Developing a retirement savings plan
Some sensible strategies can help you make the most of your assets to enjoy a fulfilling retirement. Don’t leave it all to chance. Discover how to get started today to enjoy a rewarding tomorrow.
How am I tracking to live the life I want in retirement?
There is no magic figure that shows how much all of us need in retirement. The important thing is to understand the sort of retirement lifestyle you hope to enjoy and determine how much annual income you might need to fund this goal.
One strategy that can give you a good idea of your desired retirement income is to write up a retirement budget. It can show how much income you will need but also let you fine-tune your ideal lifestyle if it looks like you may need to scale back your plans.
Strategies that may help you save for retirement
It’s often only when we are approaching retirement that the reality of the financial side of things becomes completely clear. Unless you plan to rely solely on the age pension (which only provides for a very basic lifestyle), it may be worth looking at ways to boost your retirement savings in your final working years.
There are a number of ways to do this.
- Explore your super contributions
For starters, you may be able to increase your pre-tax super contributions. You may like to talk to your employer about making contributions via salary sacrifice. This is where part of your pre-tax wage or salary is directed to super instead of being paid directly to you.
Or you may be able to make a contribution out of your own pocket. Super savings are only taxed at 15%, but be aware of the contribution caps.1
- Consider your spouse’s super
If you have a spouse or partner, it may be worth making a contribution to his or her fund. Be aware, annual limits on super contributions do apply. Contact us to further discuss these limits.
- Explore your super investment strategy
Now is also the time to review your super fund to check that your nominated investment strategy is in line with your tolerance for risk.
Many pre-retirees are tempted to shift their super into low risk, conservative options, but bear in mind you could have 20 or even 30 years of living ahead. It could pay to have at least part of your retirement savings, including super, invested in growth assets that could generate long term capital gains.
- Explore a transition to retirement pension
Another option to consider is using part of your super to purchase a transition to retirement pension. When combined with salary sacrifice super contributions, these pensions may help you increase your super while making up the balance of your take home pay with an income stream from your fund.
Pay off the mortgage or grow super?
If you still have money owing on your home loan, you may be wondering whether it is better to use any spare cash to pay down this debt or add the money to your super. Everyone’s situation is different and we would need to look at your personal circumstances to provide advice.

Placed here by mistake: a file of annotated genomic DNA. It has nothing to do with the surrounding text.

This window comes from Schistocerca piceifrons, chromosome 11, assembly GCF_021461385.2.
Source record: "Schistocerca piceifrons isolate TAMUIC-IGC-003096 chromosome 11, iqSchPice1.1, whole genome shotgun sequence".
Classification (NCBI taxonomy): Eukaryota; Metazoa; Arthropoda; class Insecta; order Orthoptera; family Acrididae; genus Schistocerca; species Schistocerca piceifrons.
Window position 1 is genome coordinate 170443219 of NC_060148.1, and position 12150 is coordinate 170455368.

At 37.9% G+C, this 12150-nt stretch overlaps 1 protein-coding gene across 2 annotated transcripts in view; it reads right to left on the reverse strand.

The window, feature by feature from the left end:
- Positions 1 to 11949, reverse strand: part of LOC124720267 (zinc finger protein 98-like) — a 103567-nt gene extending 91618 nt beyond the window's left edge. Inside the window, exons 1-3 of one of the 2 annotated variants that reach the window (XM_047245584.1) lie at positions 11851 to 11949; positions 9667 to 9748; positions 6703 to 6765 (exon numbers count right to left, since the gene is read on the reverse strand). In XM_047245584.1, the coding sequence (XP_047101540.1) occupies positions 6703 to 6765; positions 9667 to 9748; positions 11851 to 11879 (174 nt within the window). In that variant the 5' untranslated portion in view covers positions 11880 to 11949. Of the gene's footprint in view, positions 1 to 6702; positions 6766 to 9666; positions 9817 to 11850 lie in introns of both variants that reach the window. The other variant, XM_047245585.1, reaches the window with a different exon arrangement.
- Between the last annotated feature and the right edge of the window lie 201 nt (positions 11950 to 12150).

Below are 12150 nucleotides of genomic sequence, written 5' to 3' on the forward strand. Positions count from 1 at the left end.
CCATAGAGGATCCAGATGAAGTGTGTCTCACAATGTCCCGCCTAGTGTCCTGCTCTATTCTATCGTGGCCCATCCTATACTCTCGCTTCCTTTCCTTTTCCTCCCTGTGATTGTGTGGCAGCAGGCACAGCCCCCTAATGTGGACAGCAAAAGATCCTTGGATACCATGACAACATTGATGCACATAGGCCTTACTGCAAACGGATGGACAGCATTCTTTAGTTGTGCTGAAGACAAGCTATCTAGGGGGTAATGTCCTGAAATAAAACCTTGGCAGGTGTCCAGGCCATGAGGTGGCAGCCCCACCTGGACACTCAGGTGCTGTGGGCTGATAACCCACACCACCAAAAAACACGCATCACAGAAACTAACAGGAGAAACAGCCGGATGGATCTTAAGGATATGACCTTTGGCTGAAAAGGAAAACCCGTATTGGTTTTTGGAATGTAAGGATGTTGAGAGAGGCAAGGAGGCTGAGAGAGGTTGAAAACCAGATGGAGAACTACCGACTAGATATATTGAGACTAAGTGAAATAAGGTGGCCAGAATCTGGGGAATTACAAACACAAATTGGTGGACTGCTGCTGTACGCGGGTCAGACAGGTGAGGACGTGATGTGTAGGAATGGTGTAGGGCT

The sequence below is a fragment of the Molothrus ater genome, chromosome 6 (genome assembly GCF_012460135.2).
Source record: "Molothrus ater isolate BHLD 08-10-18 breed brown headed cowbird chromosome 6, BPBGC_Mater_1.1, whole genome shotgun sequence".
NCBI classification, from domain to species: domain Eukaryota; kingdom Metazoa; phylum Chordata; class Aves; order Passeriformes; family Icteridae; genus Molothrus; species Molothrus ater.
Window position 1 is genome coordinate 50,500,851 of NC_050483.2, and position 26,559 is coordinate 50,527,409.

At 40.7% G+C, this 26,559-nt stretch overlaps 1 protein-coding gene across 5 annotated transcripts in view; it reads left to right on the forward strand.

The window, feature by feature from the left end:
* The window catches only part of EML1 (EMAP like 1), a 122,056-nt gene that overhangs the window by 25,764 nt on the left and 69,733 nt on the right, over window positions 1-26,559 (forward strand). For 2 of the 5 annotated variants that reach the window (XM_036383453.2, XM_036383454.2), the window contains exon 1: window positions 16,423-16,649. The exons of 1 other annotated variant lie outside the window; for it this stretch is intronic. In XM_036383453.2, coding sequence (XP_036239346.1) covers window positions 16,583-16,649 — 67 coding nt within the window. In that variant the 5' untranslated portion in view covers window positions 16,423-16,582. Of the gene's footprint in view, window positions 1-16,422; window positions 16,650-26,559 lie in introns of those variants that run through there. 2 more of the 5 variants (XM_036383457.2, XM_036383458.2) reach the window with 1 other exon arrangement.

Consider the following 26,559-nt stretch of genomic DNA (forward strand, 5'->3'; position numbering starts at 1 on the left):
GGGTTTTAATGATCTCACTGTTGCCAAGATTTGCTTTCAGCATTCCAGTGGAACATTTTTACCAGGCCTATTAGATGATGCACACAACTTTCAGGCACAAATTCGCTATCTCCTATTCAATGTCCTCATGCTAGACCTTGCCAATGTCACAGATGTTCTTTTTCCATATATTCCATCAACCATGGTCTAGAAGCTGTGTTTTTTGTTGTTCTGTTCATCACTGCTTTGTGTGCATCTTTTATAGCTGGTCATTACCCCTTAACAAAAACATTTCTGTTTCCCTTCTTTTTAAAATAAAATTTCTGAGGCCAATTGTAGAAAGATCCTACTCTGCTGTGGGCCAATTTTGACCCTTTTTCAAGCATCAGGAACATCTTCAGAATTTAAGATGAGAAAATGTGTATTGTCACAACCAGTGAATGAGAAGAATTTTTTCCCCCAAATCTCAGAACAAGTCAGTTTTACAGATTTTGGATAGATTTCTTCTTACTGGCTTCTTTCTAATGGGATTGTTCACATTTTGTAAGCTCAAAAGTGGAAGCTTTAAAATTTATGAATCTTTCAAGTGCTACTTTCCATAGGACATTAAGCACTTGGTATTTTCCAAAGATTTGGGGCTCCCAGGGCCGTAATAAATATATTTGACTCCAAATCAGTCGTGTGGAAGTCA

Lending a hand to the kids
You may have plans to give your adult children or grandchildren a financial helping hand when you are retired. Just be sure you have sufficient funds in place to secure your own lifestyle first before offering financial assistance.
What about a self-managed super fund?
A self-managed super fund (SMSF) can have real pluses, allowing you to have complete control over how your super is invested (within Tax Office guidelines).
We’ll be happy to explain if a SMSF is right for your circumstances. Managing your own retirement savings is a significant responsibility – and one that comes with costs of its own.
In addition to determining if you have sufficient capital for a SMSF to be worthwhile, consider whether you really want the added responsibility.
Investments outside of super
Along with your superannuation, it is a good idea to grow your investments outside of super. This may give you a diversified pool of funds to draw on as well as providing some protection against any unexpected legislative changes to super.
Downsizing the family home
Downsizing to a smaller property could offer the benefit of a lower maintenance home, an opportunity to be closer to family and a way to access any potential home equity.
It is worth crunching the numbers to be sure downsizing puts you in front financially. The upfront purchase costs, notably stamp duty, on your new home can take a bite out of your available cash.
There may be other options worth looking at, such as a reverse mortgage, which allows you to harness any home equity you may have without the need to sell a much-loved family home.
Past performance is not a reliable indicator of future performance. The information and any advice in this publication does not take into account your personal objectives, financial situation or needs and so you should consider its appropriateness having regard to these factors before acting on it. This article may contain material provided directly by third parties and is given in good faith and has been derived from sources believed to be reliable but has not been independently verified. It is important that your personal circumstances are taken into account before making any financial decision and we recommend you seek detailed and specific advice from a suitably qualified adviser before acting on any information or advice in this publication. Any taxation position described in this publication is general and should only be used as a guide. It does not constitute tax advice and is based on current laws and our interpretation. You should consult a registered tax agent for specific tax advice on your circumstances.